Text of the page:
NSW Coalition MPs have today sent a pointed message to their Canberra colleagues by backing a motion urging the federal Coalition to allow a free vote in any upcoming marriage equality debate.
The motion, put forward by Sydney state independent MP Alex Greenwich and backed by Liberal MPs Bruce Notley-Smith and Lee Evans, Labor MP Jo Haylen and Greens MP Jenny Leong, asks that federal MPs be “free to express their own view and the views of their electorates on marriage equality”.
However, despite their currently being three marriage equality bills in play – one each from the Greens and Labor and one from NSW Liberal Democrat Senator David Leyonhjelm – the issue has yet to be even discussed in the Liberal’s Canberra party room.
Liberal supporters of marriage equality, such as City of Sydney councillor Christine Forster, have said only a cross-party marriage equality bill is likely to win support.
According to a 2014 poll for Australian Marriage Equality (AME) 75 per cent of people in NSW support marriage equality.
Greenwich said his motion was an effort to stop the Federal Government from “delaying the inevitable”.
“The Liberal Party claims to be the party of ‘individual freedom’ and a free vote should be its default position on this issue,” he said.
“We must stop showing disrespect to the institution of marriage, which should be about love and commitment and not discrimination.”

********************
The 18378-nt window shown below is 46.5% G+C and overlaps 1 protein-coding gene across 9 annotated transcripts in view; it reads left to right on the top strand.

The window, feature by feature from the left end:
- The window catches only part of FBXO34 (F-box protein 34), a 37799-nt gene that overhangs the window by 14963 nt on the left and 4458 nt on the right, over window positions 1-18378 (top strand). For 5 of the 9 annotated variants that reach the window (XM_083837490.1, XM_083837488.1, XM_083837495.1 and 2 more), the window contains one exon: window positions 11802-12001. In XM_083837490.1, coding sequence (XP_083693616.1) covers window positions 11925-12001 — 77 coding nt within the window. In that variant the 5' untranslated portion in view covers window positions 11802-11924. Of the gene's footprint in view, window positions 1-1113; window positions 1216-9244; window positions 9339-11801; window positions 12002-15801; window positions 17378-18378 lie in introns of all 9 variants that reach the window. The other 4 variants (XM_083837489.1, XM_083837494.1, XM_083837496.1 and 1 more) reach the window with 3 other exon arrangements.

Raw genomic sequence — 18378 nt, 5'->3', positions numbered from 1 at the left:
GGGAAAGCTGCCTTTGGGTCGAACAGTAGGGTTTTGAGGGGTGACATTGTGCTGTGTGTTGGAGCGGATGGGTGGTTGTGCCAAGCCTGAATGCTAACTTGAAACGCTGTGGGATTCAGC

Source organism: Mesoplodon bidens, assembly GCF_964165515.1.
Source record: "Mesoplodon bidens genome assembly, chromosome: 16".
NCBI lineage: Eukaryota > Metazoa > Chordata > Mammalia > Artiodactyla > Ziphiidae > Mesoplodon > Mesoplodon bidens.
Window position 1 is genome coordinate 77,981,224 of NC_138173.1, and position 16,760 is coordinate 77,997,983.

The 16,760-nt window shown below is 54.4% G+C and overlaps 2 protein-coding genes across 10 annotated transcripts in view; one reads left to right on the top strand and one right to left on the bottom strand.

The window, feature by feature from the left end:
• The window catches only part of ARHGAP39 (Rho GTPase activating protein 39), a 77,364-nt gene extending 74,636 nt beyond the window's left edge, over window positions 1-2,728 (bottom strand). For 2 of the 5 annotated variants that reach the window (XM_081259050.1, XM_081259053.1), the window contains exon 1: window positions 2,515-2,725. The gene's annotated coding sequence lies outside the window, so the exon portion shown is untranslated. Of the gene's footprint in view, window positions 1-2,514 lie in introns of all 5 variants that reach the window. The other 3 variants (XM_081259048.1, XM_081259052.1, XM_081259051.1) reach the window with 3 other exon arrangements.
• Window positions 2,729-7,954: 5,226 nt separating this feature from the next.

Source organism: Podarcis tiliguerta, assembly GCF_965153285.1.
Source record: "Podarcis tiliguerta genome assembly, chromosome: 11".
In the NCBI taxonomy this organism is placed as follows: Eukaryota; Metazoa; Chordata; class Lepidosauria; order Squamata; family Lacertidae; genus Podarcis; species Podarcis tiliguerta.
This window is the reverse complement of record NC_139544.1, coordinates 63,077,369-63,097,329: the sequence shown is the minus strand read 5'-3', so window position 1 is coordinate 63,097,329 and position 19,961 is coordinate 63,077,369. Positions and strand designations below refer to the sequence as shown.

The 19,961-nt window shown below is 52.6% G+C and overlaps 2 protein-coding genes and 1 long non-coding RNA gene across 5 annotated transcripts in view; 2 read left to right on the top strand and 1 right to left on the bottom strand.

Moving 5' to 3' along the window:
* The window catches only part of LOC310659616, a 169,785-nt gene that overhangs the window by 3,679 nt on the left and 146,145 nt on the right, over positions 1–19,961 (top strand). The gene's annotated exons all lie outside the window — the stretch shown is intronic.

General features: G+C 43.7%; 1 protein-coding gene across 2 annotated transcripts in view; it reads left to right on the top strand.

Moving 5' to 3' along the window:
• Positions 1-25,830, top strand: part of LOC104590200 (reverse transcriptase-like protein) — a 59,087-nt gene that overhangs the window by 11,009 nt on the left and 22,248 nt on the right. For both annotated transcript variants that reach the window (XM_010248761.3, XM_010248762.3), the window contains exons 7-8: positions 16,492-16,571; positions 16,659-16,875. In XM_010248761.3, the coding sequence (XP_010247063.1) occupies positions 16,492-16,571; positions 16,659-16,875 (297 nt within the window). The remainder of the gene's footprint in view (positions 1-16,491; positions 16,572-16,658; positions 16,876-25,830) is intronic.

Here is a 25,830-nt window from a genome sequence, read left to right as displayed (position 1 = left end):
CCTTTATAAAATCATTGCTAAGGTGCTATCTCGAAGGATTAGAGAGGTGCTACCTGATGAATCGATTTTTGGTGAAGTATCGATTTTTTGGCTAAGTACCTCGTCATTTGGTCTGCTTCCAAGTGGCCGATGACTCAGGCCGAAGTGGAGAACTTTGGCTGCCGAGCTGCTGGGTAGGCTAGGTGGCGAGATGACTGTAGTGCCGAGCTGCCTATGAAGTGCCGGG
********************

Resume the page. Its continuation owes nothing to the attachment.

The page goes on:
Greenwich noted that NSW Liberal Premier Mike Baird, while opposed to marriage equality, does support a free vote on the issue.
“It shows a great maturity in leadership to allow your party members the ability to express a different view than yours,” Greenwich said.
“It’s time the Prime Minister showed that maturity and allowed the growing number of Coalition supporters of marriage equality the ability to vote for reform.”
While backing the motion, Leong of the Greens’ said: “We don’t need a free vote because when it comes to equality, every vote, every time, [the Greens] will vote for equality.”
The Liberal’s Notley-Smith said for the people of NSW, “this issue is no longer an issue” and people just wanted politicians to get on and pass marriage equality.
Australian Marriage Equality national director, Rodney Croome, said the motion increased pressure on Tony Abbott.
Meanwhile, AME has lashed out at plans to give Tasmanian school children a booklet advocating against marriage equality.
Yesterday, Hobart Archbishop Julian Porteous said 12,000 copies of a publication entitled Don’t Mess with Marriage will be given to school children at Catholic schools in the state, according to Channel 9.
However, Croome said the booklet could fall foul of anti-discrimination law: “The Catholic Church has every right to express its views from the pulpit but it is completely inappropriate to enlist young people as the couriers of its prejudice.”